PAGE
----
The ability to deduct business expenses under Sec. 162 is limited to those types of expenses that are not expressly excluded. While illegal businesses may report income, take many business deductions, and pay income taxes, certain exceptions exist in the Code. Examples of these nondeductible exceptions under Sec. 162(c)(1) include illegal bribes and kickbacks and payments to foreign governments under the Foreign Corrupt Practices Act of 1977. 17 Sec. 280E, which contains the exclusion that affects marijuana businesses, disallows businesses "trafficking in controlled substances" from deducting their regular business expenses. Sec. 280E penalizes traffickers of controlled substances by denying deductions from gross income for business expenses.

According to the Joint Committee's 1982 General Explanation of the Revenue Provisions of the Tax Equity and Fiscal Responsibility Act of 1982 ,

There is a sharply defined public policy against drug dealing. To allow drug dealers the benefit of business expense deductions at the same time that the U.S. and its citizens are losing billions of dollars per year to such persons is not compelled by the fact that such deductions are allowed to other, legal enterprises. Congress believed that such deductions must be disallowed on public policy grounds. 18

However, as noted in the Joint Committee report, 19 to preclude possible challenges on constitutional grounds, Sec. 280E does not prohibit adjustments to gross receipts for the cost of goods sold.

Business Expenses Incurred in Trafficking in Controlled Substances

Sec. 280E was precipitated by the 1981 Edmondson 20 Tax Court case, which allowed a seller of amphetamines, cocaine, and marijuana to deduct costs of goods sold, packing costs, and phone, car, and home office expenses. Although other expenses were disallowed in Edmondson for lack of substantiation, Congress created Sec. 280E in response to the case to deny sellers of controlled substances the right to deduct business expenses based on public policy grounds. 21 UnderSec. 280E:

No deduction or credit shall be allowed for any amount paid or incurred during the taxable year in carrying on any trade or business if such trade or business (or the activities which comprise such trade or business) consists of trafficking in controlled substances (within the meaning of schedule I and II of the Controlled Substances Act) which is prohibited by Federal law or the law of any State in which such trade or business is conducted. [Emphasis added.]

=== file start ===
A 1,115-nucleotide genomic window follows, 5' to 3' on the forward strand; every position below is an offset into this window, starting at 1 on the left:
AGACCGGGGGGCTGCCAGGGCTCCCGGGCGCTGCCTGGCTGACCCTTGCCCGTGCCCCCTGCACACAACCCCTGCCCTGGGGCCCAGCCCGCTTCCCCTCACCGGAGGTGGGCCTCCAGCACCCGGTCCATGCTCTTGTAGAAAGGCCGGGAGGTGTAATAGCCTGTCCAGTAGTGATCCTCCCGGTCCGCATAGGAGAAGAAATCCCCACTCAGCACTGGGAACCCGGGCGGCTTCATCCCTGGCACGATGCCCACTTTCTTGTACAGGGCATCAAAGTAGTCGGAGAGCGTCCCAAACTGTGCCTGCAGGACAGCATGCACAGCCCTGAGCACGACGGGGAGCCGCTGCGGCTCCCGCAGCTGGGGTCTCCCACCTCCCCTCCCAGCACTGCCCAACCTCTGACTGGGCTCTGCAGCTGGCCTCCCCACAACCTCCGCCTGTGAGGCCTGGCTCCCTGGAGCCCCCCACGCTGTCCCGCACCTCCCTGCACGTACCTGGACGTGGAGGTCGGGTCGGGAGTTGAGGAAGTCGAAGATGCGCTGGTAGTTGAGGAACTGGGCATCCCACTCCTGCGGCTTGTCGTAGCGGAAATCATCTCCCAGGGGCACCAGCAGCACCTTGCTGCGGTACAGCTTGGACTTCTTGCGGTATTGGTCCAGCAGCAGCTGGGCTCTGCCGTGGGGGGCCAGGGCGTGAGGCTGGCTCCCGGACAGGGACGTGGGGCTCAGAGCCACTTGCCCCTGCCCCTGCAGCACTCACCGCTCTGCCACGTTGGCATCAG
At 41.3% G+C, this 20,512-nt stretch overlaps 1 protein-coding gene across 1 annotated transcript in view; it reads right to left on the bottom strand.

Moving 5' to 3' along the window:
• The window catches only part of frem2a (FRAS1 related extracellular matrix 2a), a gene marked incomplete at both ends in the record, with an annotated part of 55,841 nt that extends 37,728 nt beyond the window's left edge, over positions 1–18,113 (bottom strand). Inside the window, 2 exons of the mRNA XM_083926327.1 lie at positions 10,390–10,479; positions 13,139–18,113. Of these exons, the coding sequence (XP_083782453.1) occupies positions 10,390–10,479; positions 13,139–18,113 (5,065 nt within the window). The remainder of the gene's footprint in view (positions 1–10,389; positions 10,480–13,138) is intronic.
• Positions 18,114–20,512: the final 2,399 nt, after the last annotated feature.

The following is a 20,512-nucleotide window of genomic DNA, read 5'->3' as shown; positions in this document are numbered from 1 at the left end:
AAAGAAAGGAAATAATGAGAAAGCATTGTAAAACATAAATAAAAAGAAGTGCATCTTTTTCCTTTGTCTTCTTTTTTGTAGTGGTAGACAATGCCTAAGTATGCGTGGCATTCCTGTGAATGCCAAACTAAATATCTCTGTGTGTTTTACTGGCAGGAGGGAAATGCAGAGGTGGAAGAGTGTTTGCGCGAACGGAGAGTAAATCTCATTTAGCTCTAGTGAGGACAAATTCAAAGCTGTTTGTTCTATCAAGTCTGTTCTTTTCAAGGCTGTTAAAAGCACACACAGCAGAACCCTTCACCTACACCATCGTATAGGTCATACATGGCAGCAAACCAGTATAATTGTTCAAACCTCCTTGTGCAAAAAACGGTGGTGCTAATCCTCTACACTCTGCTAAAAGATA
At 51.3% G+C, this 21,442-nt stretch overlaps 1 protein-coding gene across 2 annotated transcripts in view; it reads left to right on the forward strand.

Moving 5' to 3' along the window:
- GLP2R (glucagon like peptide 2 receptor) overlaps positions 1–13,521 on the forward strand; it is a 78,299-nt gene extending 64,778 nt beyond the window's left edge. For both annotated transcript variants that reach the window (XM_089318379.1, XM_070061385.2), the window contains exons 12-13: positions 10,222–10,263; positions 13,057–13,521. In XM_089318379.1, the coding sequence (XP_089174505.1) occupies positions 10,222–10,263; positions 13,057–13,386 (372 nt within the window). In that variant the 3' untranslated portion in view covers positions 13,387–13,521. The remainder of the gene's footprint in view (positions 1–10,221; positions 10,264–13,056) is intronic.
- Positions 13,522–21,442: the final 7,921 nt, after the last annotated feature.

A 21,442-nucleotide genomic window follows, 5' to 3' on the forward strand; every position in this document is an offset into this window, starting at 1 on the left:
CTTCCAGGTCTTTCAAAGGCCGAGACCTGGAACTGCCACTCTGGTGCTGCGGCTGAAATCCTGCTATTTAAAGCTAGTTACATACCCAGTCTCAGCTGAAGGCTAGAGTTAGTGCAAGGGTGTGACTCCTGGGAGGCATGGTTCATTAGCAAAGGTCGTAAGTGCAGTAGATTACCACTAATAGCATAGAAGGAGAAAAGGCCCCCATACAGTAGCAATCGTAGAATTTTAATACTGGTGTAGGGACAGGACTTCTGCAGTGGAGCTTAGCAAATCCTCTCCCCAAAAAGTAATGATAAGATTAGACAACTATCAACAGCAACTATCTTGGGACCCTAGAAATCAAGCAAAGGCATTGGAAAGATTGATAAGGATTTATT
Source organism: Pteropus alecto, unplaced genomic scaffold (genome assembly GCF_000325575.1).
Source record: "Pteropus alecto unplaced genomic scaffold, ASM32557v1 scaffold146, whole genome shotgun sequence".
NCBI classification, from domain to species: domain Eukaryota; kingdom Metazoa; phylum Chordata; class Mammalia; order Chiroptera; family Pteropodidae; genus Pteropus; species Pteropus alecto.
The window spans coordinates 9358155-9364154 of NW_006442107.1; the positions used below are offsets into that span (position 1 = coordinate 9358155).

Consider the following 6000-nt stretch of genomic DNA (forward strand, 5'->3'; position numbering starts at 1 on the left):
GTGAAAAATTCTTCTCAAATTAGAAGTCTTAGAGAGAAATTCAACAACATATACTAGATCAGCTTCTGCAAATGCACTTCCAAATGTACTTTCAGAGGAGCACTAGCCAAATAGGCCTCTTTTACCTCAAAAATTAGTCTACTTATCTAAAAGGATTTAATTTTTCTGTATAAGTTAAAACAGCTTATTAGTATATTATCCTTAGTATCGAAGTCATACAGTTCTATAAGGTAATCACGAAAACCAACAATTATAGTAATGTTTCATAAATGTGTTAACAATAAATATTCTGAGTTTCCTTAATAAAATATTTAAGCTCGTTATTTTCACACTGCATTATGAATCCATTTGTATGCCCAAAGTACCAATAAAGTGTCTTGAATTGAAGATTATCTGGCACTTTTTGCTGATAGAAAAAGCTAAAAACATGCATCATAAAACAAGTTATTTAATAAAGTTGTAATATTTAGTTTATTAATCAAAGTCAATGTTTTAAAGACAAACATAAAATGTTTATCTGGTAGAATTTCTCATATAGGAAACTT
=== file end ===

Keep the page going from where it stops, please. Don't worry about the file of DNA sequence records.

Ultimately, however, as noted above, one type of business expense deduction is allowed under Sec. 280E: cost of goods sold. This was affirmed in the 2012 Tax Court case, Olive. 22 The Olive case involved a San Francisco medical marijuana dispensary that did not provide caregiving services. The dispensary had its business expenses disallowed because of Sec. 280E but was permitted to deduct its direct costs of goods sold. 23 In disallowing the business expenses, the court rejected the argument that California state law permitting the sale of medical marijuana overrode federal tax law. While the court disallowed some costs-of-goods-sold deductions, this was because of a lack of substantiation for the expenditures, not because of the nature of the expenses.

Applying Sec. 280E: Separate Activities

In a 2007 case, Californians Helping to Alleviate Medical Problems (CHAMP), 24 the Tax Court allowed business deductions for the "patient care" portion of a medical marijuana dispensary in addition to the firm's costs of goods sold. CHAMP was a not-for-profit entity under California law with a mission to provide caregiving services to members of the community with debilitating diseases. The organization charged a fee to its members for caregiving services that included providing limited amounts of medical marijuana. The caregiving services also included support groups, lunches for low-income members, hygiene supplies, counseling, massages, social events, field trips, and online computer access. The Tax Court agreed with the taxpayer's assertion that its primary business was the provision of caregiving services. As such, business deductions under Sec. 162(a) for the caregiving portion of the business were permitted, and Sec. 280E would not prohibit these deductions "simply because the taxpayer was also involved in trafficking in a controlled substance."

The Tax Court further stated that the IRS regularly permits a taxpayer to engage in more than one business unless the separate characterization is artificial or unreasonable. 25 The court relied on the 1943 Supreme Court case, Heininger, 26 quoting the following language: "It has never been thought . . . that the mere fact that an expenditure bears a remote relation to an illegal act makes it non-deductible." Because of the taxpayer's ability to substantiate the business expenses, despite the fact that they were not specifically allocated to one aspect of the business or the other, the court took it upon itself to apportion the expenses, allowing those pertaining to legal activities and disallowing those for illegal activities.

The CHAMP case is precedent for marijuana businesses to argue that, by engaging in one line of legal business that does not involve the sale of marijuana, the taxpayer may deduct business expenses that are properly allocable to the legal business. However, the taxpayer must still adequately substantiate the expenses, which would normally not be that difficult. Unfortunately, many marijuana businesses are being operated on a cash basis because many banks will not do business with them. 27 This makes substantiating expenses much more challenging. 28

Public Policy and Public Attitudes

In 1982, when Sec. 280E was enacted, U.S. public policy was strongly anti-drug, as stated in the Joint Committee report discussed above. At the time, no states authorized the sale or use of marijuana. Public policy regarding marijuana has changed significantly since then. As noted above, 23 states now permit the medical use of marijuana. In 2012, Colorado and Washington passed ballot questions to legalize the recreational use of marijuana, and it is being cultivated and sold by businesses in those states today. In 2014, Alaska and Oregon enacted similar measures, and it is expected that sales in those states will begin in 2016. 29 A Gallup poll conducted in 2013 shows the change in public opinion: In 1985 only 23% of Americans supported the legalization of marijuana; by late 2013 that figure had risen to 58%. 30